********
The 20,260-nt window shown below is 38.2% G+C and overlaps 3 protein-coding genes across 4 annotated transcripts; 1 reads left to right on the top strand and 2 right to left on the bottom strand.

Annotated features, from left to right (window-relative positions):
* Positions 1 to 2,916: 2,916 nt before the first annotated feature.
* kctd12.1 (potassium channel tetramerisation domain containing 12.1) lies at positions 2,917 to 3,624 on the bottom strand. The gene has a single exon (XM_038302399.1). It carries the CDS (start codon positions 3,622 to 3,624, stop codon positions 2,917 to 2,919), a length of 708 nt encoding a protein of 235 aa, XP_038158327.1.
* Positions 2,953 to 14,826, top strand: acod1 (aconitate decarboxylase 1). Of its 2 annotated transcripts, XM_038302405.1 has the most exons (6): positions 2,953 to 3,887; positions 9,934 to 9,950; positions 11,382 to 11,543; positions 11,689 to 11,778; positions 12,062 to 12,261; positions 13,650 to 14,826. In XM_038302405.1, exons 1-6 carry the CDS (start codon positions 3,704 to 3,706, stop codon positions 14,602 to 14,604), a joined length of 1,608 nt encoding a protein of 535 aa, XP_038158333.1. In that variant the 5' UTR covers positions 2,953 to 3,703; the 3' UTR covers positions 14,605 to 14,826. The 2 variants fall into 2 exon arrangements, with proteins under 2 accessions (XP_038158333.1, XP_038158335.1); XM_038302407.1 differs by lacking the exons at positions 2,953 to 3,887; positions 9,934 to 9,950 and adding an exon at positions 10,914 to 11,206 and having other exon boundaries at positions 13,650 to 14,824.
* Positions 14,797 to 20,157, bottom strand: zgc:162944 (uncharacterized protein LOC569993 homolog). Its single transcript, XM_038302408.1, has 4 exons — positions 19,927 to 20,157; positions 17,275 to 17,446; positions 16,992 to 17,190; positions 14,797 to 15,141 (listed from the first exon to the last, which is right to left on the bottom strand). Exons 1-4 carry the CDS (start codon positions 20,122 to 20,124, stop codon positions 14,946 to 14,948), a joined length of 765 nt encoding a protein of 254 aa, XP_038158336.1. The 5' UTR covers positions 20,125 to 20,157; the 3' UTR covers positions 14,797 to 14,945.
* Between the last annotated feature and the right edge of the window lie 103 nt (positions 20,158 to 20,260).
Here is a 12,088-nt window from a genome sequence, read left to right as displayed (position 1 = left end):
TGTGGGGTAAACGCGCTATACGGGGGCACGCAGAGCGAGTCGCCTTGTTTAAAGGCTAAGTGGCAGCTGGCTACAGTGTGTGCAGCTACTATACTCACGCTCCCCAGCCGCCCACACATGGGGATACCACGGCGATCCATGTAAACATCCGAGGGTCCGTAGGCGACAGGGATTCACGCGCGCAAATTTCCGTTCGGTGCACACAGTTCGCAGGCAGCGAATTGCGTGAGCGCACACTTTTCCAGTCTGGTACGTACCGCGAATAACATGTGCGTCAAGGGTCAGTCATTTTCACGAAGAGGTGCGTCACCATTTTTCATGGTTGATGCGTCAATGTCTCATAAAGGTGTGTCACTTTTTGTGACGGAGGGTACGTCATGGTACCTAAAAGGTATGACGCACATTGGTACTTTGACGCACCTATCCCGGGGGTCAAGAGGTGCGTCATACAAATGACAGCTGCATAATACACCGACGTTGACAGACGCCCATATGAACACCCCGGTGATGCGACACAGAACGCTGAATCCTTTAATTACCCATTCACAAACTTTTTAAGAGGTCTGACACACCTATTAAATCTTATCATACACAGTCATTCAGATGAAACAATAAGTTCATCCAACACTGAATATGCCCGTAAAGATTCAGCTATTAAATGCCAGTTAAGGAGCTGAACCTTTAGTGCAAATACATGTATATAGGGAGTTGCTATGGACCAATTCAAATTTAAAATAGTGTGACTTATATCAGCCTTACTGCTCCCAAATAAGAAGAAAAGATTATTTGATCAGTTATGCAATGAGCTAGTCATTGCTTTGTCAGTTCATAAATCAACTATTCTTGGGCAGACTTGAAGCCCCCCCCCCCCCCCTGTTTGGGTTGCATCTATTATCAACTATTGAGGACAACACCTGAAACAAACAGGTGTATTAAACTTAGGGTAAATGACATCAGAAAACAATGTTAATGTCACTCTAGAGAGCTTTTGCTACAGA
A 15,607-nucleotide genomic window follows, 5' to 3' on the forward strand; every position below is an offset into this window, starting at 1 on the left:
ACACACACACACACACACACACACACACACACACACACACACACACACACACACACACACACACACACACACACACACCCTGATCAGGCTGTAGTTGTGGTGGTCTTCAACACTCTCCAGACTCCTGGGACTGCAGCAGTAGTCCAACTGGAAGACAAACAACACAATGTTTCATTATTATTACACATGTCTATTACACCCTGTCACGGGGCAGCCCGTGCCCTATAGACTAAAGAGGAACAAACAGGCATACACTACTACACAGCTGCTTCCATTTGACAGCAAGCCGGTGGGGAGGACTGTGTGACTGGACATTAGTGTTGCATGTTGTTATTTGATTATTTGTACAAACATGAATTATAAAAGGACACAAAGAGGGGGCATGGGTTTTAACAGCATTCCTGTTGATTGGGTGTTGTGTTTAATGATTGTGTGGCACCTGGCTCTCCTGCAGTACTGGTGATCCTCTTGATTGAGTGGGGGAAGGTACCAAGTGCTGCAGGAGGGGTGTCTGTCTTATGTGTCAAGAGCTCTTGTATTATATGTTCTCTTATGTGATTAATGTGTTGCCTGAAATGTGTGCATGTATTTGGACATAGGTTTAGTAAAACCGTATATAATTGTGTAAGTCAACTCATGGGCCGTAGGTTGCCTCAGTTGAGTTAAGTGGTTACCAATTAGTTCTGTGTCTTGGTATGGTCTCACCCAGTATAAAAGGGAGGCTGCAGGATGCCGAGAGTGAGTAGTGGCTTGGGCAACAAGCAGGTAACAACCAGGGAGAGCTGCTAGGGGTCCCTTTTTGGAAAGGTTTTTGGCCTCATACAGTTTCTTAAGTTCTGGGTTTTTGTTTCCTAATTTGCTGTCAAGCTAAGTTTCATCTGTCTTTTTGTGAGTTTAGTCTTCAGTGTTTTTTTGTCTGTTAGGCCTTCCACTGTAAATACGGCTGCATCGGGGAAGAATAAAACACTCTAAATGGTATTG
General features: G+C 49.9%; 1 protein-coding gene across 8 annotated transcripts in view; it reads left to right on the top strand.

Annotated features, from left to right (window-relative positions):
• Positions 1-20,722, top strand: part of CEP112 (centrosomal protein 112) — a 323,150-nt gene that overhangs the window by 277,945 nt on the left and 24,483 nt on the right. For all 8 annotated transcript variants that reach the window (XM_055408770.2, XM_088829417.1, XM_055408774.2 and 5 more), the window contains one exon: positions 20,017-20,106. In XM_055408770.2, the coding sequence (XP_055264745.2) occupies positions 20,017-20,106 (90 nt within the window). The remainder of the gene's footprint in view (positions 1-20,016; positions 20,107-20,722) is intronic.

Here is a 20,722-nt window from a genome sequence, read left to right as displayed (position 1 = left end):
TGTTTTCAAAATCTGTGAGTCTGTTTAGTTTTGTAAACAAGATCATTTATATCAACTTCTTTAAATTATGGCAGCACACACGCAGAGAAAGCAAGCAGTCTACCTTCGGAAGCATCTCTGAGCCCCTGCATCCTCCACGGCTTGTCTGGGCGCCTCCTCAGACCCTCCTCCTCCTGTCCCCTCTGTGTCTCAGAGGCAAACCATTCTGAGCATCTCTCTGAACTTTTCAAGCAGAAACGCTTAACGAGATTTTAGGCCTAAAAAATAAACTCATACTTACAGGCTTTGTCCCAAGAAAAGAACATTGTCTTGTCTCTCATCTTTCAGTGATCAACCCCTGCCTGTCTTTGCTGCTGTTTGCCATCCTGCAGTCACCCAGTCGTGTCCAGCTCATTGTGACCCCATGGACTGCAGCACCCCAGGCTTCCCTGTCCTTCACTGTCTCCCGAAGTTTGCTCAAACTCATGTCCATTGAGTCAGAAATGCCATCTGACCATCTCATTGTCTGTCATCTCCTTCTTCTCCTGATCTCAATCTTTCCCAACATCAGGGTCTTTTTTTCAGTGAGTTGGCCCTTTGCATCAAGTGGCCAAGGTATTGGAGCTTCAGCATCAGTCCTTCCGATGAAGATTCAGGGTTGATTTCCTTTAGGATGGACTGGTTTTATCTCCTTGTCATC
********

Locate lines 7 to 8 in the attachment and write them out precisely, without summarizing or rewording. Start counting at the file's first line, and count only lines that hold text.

* Between the last annotated feature and the right edge of the window lie 103 nt (positions 20,158 to 20,260).
Here is a 12,088-nt window from a genome sequence, read left to right as displayed (position 1 = left end):